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Thanksgiving invitees who won't commit

I have always hosted a large Thanksgiving with 35-50 people with family and folks who had no family down here, Everyone is used to just coming here and I was ok with it and bring who you want. The past few years, people have passed and it has gotten smaller. This year I have 6 confirmed guests and 6 that didn't confirm. In years past I would have cooked enough regardless and hoped that extra people showed. Since I have been unemployed for 1 1/2 years I wanted to make sure that I cooked an ample amount but not over the top in order to economize. I am planning at this point so, I called the undecided folks to see if they're coming. This consists of two singles and one group of four. Turns out I'm the backup plan and none of them will know until the last minute, way past when I'm done shopping. I don't know how to handle this. I mentioned that I have to know but couldn't get an answer. Should I give them a cutoff date to confirm? Or, should I get into the season and welcome all as I have done in the past.

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  1. Make sure you have enough food for those you know who are coming, plus some extra. Son't go overboard. Ask everyone to bring a dish to share. That way if the undecideds decide to decide, they can offset their indecision a bit by contributing. I expect that you will get a lot of replies to just politely tell the wafflers - oh I'm so sorry you can't come. Maybe next year! - but I'm one of those crazies who does like to open my home and there really always seems to be enough, no matter who shows up.

    1 Reply
    1. re: Nyleve

      I'm one of those crazies too, and that's why this is a problem. Everybody knows I love to cook and it has always been ok in the past but this year I'm trying to have a budget.

    2. I'm sorry that they are treating you like that. I would give them a cut off date to confirm. Either a firm one (can't come if they don't rsvp) or a more flexible (come for dessert/must bring a dish). But don't feel like you have to spend more than you feel comfortable just in case they show up. It's hard since it's a holiday, but your need to economize should come first.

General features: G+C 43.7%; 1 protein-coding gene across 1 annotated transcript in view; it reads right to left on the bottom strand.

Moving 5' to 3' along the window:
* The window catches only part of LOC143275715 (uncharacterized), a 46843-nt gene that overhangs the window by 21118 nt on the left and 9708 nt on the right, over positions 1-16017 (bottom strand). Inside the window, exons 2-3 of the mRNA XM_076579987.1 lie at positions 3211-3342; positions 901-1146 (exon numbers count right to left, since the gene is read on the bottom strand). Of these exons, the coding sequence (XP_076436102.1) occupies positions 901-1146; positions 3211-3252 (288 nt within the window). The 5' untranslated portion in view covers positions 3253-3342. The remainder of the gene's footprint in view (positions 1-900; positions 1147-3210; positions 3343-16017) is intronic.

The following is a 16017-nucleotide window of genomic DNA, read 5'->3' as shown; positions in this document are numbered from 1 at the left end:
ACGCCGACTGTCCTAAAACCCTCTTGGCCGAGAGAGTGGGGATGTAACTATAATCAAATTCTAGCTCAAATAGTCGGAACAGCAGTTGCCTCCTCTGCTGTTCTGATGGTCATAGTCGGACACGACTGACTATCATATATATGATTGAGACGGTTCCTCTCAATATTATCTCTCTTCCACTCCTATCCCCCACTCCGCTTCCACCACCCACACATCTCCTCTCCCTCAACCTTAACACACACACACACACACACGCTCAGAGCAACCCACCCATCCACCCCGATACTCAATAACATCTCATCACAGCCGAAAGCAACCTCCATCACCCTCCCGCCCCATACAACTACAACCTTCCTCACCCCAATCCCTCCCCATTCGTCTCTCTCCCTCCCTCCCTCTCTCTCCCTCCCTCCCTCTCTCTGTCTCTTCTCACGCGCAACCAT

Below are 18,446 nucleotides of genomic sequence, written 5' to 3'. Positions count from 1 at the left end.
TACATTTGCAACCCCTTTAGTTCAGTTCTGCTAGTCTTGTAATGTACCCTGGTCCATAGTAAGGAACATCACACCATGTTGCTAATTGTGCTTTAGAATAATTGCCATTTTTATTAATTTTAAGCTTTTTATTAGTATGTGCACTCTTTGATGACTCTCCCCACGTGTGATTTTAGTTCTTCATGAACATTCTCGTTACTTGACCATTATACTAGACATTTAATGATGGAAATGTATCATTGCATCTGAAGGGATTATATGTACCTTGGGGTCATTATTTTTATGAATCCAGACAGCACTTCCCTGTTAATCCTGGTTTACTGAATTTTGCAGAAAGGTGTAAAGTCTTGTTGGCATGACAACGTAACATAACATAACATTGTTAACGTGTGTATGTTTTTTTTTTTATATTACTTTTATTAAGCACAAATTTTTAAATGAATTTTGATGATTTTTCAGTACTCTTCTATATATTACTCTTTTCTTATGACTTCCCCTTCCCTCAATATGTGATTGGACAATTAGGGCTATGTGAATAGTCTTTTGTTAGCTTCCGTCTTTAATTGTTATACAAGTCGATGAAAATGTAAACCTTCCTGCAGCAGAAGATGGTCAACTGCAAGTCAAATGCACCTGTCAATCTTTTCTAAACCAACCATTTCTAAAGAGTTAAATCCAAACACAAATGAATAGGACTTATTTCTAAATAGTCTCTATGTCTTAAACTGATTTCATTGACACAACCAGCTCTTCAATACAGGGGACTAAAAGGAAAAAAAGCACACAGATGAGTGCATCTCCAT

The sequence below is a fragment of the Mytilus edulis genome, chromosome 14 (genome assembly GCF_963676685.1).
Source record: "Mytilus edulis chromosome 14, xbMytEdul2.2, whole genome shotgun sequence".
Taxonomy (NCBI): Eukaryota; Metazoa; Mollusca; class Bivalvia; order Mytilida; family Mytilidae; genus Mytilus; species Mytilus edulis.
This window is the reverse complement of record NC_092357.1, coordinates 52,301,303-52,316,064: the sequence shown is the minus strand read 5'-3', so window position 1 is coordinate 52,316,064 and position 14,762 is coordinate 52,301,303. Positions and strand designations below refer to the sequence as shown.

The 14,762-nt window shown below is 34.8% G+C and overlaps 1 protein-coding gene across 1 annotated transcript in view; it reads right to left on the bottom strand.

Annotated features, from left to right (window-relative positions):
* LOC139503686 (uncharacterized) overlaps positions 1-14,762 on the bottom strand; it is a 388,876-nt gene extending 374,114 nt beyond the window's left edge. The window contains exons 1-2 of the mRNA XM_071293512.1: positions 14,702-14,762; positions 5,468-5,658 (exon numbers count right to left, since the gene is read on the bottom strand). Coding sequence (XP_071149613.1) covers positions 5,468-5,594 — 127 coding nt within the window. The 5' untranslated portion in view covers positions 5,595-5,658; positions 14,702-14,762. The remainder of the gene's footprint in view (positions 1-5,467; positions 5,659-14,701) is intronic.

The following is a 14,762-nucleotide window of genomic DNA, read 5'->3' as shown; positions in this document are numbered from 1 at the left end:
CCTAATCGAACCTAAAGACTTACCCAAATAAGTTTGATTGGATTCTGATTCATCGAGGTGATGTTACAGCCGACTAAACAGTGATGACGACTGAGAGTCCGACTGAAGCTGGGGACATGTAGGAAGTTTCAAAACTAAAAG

3 Replies
      1. re: viperlush

        I think you're right and I will give a date. I always overcook but I'm trying to keep it under control. My mom was Polish and my maternal grandmother always said that if you don't have leftovers you didn't have enough food.

        1. re: Floridagirl

          Holiday's are hard, especially on a budget. In case you can't escape your urge to overcook, make sure that it's food that freezes well.

          1. re: viperlush

            maybe try to really "beef up" inexpensive options like potatos (both white and sweet; bread; maybe a pasta option for app or side; creamed onions...

      2. Set a date that works for you and your planning/shopping. Let them know the exact "cut off" date in advance. Don't beat around the bush about it.' Just I need to know by _______. If I don't hear from you I will assume you've made other plans.' It's not about you getting into the season. It's about them being thoughtful towards you and appreciative of your gracious invitation. Happy Thanksgiving to you! ;)

        1 Reply
        1. re: pagesinthesun

          you are right. That's a nice way to put it.

        2. You're offering them a nice dinner and they're not sure is they might have better plans? I would tell them you've decided the six you have will make for a nice intimate dinner, and maybe they could come next year. No reason you should apologize, give them more time, anything. This is the height of rudeness on their part. (It would be different if these are folks who might drop in for dessert or such but this is dinner.)

          1. I would call them two or three days before I planned to do my final shopping and, if they haven't committed by that time, tell them I've made the final plans and I'm disappointed that they can't make it this year but, perhaps, they can make it next year. Then I'd leave it at that.
            It's an insult to tell someone that their invitation is second in line; that you may show up if there's nowhere else to go. People who take advantage of the kindnesses of others with rude and contemptuous behavior needn't be tolerated. It's a pitiful set of circumstances when people feel they need friends badly enough to accept that kind of abuse.

            1 Reply
            1. re: todao

              You hit the nail on the head except that I don't need friends that badly. My lifestyle has always been to welcome people into my home and, as I was the last of my friends to be laid off, I had plenty of folks staying in my guest room while they were trying to figure out what to do. My town is the (was) the foreclosure capitol and things are still very bad here. There is almost never a day when I and my SO have dinner with just us. People just drop by. I love to cook and love to have people over, it's just harder now. I agree that it's rude and contemptuous behavior though.